The Spiritual Leader in The Tijanniyah Sufi Order Of Nigeria

Sanusi Lamido Sanusi, born 31 July 1961 and known by the religious title Khalifa Sanusi II, is a spiritual leader of the Tijanniyah Sufi order in Nigeria. He belongs to the Dabo dynasty and was the emir (sarki) of the ancient city-state of Kano. Born in Kano in 1961 into the royal family, he is the grandson of Muhammadu Sanusi I. He succeeded his great-uncle Ado Bayero on the throne on 8 June 2014. During his reign, he fervently advocated for cultural reform in Northern Nigeria until his dethronement by the Kano state government on 9 March 2020.

Sanusi is a prominent traditional and religious figure in West Africa. As the Khalifa of the Tijaniyyah Sufi order in Nigeria, he arguably wields politico-spiritual authority over the second-largest Sufi order, which boasts over 30 million adherents. Raised in the royal palace of his grand-uncle, he received both religious and secular education in his youth. Before his ascension, Sanusi was recognized as an Islamic intellectual, academic, political economist, and banker. He served as the Governor of the Central Bank of Nigeria from 2009 to 2014, implementing banking reforms until his suspension for exposing a $20 billion oil scandal.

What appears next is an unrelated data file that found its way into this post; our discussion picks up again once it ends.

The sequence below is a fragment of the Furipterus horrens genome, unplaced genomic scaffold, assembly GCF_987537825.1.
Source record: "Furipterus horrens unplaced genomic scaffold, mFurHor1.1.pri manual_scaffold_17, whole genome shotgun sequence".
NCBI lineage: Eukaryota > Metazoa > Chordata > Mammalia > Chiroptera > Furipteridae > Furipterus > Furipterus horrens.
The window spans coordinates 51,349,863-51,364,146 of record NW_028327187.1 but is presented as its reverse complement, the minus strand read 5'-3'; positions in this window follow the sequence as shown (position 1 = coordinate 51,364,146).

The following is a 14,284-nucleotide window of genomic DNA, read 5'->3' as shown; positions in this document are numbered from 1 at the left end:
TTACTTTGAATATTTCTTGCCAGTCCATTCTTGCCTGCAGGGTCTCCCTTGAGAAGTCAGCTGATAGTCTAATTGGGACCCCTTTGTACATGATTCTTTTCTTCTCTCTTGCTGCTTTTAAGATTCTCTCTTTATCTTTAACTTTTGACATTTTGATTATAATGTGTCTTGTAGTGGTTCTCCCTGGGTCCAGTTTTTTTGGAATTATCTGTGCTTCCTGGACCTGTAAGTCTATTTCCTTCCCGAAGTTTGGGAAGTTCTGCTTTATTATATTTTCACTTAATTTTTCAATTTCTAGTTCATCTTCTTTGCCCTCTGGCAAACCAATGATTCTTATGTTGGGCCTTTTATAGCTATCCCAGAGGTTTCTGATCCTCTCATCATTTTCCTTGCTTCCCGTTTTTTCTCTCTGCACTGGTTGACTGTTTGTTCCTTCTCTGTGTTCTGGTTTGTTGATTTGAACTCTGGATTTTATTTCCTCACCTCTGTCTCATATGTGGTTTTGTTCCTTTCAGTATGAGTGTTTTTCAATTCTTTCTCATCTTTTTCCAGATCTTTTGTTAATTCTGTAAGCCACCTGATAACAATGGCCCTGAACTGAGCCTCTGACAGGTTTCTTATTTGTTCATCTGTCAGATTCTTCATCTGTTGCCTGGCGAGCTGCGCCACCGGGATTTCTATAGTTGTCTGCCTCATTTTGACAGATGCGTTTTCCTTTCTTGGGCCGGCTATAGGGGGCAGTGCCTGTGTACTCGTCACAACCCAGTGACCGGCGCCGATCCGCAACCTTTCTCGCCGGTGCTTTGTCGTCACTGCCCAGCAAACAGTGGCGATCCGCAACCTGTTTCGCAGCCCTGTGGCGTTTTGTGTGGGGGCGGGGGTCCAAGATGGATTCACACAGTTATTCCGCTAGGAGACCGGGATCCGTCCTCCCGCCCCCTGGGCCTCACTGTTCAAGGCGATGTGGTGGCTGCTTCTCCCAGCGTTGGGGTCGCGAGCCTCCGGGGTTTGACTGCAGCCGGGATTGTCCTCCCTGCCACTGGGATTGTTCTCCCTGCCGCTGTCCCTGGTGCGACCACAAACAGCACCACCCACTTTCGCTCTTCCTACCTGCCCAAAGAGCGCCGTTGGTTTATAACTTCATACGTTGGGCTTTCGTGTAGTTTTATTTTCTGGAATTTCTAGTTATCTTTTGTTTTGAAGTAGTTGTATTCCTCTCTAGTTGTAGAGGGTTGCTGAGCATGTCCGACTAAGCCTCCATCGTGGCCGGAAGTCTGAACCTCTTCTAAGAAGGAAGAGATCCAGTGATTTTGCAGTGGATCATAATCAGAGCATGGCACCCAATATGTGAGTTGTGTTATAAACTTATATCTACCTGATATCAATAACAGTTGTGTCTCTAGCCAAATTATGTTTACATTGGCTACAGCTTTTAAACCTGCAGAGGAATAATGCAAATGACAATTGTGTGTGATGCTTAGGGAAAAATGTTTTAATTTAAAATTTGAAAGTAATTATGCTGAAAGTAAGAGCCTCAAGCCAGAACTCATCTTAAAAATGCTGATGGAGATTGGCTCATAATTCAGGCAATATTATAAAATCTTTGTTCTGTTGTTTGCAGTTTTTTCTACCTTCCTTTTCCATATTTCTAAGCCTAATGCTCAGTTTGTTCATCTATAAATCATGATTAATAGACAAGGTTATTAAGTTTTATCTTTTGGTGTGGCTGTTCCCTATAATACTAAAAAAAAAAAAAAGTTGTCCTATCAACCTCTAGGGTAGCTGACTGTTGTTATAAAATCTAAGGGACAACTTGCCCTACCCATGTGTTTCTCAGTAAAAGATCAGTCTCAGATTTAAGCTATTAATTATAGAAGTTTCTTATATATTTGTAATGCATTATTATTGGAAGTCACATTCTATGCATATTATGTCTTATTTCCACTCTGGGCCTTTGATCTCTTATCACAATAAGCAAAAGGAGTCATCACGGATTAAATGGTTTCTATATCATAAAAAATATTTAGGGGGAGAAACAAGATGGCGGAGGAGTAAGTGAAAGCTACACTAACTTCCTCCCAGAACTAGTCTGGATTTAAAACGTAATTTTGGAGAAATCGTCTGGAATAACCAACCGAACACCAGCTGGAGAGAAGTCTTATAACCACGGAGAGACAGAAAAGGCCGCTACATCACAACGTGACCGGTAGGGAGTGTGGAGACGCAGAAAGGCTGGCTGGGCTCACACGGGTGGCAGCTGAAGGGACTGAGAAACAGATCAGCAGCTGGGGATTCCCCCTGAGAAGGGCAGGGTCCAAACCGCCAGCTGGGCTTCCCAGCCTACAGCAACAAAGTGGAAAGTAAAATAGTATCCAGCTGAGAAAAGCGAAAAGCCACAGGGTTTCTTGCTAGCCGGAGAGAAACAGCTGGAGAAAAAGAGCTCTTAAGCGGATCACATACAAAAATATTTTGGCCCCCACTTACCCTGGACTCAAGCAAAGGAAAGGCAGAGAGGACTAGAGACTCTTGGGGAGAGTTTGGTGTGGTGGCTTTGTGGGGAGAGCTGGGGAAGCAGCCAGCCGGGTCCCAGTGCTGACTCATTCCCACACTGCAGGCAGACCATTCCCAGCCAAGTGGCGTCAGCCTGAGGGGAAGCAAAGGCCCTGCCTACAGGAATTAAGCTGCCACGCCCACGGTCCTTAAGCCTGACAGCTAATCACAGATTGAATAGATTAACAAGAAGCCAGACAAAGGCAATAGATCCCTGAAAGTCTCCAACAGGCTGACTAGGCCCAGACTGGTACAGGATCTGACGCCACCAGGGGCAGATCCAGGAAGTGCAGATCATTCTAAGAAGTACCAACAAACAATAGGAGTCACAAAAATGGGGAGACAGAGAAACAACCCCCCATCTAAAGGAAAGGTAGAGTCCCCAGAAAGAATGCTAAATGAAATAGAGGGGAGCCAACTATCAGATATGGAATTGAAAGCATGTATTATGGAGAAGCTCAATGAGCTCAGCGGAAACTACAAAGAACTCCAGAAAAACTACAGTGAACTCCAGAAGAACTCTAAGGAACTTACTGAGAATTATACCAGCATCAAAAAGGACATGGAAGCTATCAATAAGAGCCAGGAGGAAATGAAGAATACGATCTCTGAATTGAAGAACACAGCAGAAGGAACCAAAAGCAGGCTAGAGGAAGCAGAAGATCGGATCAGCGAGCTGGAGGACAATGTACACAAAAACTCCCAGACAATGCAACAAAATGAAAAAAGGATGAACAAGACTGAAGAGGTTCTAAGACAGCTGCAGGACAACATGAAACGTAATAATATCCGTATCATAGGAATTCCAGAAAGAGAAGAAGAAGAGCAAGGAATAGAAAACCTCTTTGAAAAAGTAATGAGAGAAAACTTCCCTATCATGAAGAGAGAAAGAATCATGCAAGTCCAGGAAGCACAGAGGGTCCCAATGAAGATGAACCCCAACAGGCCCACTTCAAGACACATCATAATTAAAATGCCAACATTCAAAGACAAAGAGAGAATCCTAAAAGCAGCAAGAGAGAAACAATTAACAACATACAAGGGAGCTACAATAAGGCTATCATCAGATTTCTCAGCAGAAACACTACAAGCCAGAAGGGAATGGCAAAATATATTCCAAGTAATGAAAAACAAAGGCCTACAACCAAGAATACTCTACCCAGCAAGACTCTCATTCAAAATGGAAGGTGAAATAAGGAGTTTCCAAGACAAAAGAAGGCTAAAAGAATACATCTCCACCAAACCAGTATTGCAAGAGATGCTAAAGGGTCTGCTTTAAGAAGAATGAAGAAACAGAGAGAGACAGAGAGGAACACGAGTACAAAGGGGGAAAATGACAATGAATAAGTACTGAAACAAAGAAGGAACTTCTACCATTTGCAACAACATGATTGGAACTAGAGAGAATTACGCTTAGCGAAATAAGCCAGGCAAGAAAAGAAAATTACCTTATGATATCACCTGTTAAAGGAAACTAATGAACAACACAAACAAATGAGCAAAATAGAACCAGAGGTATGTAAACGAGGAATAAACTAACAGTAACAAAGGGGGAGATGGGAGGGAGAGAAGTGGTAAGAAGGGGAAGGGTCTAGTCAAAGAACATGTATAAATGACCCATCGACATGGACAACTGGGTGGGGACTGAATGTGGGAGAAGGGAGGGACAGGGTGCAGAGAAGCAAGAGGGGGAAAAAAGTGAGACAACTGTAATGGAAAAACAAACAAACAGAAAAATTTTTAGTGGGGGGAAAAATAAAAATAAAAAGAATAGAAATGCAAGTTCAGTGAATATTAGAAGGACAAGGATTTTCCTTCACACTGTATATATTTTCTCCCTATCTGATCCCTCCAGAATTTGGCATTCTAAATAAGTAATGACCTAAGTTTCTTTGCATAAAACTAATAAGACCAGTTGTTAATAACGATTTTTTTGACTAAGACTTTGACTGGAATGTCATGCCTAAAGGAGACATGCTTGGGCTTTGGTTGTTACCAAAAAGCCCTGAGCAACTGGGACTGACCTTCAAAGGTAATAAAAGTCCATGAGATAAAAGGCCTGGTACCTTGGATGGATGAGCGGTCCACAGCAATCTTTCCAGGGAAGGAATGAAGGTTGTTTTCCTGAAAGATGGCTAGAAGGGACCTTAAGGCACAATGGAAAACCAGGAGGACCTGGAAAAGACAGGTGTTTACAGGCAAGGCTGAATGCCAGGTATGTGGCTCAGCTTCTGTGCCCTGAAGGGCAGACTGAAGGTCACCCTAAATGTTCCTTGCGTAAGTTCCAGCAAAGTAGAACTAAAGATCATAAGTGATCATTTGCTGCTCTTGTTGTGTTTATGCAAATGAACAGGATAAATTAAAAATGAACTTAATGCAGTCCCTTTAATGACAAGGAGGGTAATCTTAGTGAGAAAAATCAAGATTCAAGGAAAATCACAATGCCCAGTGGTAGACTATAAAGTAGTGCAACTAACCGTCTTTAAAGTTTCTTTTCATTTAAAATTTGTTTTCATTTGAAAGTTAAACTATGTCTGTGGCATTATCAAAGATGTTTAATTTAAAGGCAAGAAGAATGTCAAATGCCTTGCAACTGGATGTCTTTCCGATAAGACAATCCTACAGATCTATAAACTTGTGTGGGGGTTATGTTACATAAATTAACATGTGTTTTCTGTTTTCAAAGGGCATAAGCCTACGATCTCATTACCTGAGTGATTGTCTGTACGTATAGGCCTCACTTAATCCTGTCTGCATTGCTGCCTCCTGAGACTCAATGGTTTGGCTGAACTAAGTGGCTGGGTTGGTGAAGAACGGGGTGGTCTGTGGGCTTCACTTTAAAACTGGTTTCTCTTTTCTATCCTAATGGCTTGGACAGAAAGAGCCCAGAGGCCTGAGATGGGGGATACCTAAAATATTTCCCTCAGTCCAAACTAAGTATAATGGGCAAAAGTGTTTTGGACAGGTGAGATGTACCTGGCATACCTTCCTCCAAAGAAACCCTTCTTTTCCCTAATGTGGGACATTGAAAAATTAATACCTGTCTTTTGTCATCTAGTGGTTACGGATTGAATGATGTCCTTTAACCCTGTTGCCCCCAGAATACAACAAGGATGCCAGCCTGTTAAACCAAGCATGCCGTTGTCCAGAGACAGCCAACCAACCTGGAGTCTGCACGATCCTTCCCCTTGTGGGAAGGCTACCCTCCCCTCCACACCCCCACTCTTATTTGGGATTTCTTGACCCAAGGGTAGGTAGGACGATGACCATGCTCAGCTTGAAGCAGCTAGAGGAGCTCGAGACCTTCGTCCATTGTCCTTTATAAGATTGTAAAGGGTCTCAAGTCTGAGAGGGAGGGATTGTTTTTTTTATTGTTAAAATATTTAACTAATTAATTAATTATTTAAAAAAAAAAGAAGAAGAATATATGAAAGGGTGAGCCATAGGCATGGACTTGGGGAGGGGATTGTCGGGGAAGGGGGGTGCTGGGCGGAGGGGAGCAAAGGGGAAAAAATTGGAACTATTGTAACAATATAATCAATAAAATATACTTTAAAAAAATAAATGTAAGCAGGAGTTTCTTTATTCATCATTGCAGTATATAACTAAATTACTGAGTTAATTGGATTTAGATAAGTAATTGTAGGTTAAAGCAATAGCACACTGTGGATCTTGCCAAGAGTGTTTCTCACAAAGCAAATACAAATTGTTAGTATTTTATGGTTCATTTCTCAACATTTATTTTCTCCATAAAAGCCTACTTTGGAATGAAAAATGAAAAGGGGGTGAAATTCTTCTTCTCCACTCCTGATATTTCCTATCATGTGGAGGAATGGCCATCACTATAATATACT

Sanusi was born on 31 July 1961 in Kano to the ruling-class Fulani family of the Sullubawa clan. He grew up in the palace of his great-uncle Ado Bayero, who reigned for over five decades. His father, Aminu Sanusi, was a prince and diplomat, serving as the ambassador to Belgium, China, and Canada, and later as the permanent secretary of the Ministry of Foreign Affairs. Additionally, he held the title of Chiroma of Kano and was the son of Muhammadu Sanusi I, the 11th Fulani Emir of Kano, who reigned from 1953 to 1963 before being deposed by his cousin, Sir Ahmadu Bello.

Sanusi began his religious education at home, learning the Qur’an and the teachings of Prophet Muhammad. He attended St. Anne’s Primary School, a Catholic boarding school in Kaduna, then moved on to King’s College, Lagos from 1973 to 1977. He earned a bachelor’s degree in Economics from Ahmadu Bello University in 1981. After graduating, he dedicated a year to his National Youth Service, teaching at a girls’ boarding school in Yola. He then returned to the university to complete a master’s degree in Economics in 1983, after which he lectured at the faculty for two years.